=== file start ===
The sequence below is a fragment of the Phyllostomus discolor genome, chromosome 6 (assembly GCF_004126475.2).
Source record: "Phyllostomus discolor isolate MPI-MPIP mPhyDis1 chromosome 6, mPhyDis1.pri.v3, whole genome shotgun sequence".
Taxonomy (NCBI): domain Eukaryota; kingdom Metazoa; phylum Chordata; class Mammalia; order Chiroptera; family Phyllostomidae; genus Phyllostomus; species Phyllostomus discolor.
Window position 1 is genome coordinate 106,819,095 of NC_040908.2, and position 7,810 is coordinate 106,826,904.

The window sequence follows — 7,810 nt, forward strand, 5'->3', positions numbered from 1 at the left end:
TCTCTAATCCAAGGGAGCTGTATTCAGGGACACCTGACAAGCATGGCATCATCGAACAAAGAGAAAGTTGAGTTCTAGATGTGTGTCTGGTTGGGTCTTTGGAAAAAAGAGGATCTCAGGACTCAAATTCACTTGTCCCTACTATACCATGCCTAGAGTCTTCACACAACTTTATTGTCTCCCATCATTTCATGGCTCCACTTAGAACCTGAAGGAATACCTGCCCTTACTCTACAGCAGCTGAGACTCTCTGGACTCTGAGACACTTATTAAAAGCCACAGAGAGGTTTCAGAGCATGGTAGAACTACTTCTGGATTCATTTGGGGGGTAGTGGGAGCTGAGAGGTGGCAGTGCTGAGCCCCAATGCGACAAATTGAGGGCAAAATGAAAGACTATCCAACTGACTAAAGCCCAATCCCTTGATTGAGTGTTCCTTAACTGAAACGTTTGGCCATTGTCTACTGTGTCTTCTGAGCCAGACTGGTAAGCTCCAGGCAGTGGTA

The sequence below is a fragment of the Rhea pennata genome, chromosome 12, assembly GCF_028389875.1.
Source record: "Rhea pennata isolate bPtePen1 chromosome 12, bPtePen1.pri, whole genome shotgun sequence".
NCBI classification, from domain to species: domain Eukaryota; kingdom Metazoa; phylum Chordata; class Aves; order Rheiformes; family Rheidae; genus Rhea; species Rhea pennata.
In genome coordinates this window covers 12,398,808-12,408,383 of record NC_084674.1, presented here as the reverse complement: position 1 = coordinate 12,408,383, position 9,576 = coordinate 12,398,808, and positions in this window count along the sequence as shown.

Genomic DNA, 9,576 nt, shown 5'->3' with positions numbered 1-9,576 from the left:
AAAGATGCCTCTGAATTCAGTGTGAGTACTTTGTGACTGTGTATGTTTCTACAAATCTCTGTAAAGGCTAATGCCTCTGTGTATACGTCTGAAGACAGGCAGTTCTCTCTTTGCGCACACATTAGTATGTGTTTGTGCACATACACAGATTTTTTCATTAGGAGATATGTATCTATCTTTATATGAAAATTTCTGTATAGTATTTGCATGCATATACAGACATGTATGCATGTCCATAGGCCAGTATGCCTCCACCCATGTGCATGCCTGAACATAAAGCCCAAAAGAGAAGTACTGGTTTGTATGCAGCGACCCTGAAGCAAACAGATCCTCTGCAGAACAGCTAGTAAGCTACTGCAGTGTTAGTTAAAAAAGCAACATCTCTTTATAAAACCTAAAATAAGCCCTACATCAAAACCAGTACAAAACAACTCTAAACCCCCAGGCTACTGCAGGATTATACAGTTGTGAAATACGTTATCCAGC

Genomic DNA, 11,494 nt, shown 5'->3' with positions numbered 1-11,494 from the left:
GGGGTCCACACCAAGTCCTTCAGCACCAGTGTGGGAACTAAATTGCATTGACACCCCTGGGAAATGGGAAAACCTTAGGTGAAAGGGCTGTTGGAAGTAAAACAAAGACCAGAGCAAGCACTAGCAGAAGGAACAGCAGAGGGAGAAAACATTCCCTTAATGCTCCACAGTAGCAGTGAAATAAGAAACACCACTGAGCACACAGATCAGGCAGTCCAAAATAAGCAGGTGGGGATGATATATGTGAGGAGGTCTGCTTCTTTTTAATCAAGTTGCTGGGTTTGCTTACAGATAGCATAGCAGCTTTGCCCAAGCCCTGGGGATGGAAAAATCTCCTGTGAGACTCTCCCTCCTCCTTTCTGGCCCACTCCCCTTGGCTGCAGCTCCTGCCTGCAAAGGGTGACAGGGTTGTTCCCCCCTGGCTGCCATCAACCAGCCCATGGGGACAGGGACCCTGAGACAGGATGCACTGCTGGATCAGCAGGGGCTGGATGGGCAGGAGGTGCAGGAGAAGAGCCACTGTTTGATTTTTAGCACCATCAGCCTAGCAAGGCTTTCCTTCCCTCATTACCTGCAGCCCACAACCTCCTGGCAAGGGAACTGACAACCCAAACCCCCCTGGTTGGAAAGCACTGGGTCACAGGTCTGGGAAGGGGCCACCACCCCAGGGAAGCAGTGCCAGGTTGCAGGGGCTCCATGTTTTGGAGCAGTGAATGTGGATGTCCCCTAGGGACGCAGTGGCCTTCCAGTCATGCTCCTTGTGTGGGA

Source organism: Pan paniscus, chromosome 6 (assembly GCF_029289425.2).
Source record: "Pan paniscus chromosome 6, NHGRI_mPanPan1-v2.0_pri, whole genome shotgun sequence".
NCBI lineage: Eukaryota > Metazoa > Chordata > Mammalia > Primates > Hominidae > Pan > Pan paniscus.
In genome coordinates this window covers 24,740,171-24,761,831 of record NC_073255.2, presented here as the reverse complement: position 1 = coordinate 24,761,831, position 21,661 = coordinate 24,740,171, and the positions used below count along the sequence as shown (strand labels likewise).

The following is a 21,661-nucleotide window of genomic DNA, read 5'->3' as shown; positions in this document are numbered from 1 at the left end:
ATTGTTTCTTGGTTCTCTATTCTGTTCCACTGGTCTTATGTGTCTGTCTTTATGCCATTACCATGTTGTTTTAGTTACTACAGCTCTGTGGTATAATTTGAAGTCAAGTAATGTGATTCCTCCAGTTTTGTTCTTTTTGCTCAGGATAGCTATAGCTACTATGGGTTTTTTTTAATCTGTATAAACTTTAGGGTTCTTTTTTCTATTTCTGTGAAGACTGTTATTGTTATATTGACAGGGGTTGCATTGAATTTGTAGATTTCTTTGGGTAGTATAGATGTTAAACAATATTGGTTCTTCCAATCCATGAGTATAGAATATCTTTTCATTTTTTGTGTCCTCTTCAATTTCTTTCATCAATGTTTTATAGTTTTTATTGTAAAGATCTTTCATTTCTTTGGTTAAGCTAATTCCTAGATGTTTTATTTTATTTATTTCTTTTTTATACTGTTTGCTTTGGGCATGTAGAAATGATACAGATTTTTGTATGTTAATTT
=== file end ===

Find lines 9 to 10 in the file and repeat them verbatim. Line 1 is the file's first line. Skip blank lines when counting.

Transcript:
NCBI classification, from domain to species: domain Eukaryota; kingdom Metazoa; phylum Chordata; class Aves; order Rheiformes; family Rheidae; genus Rhea; species Rhea pennata.
In genome coordinates this window covers 12,398,808-12,408,383 of record NC_084674.1, presented here as the reverse complement: position 1 = coordinate 12,408,383, position 9,576 = coordinate 12,398,808, and positions in this window count along the sequence as shown.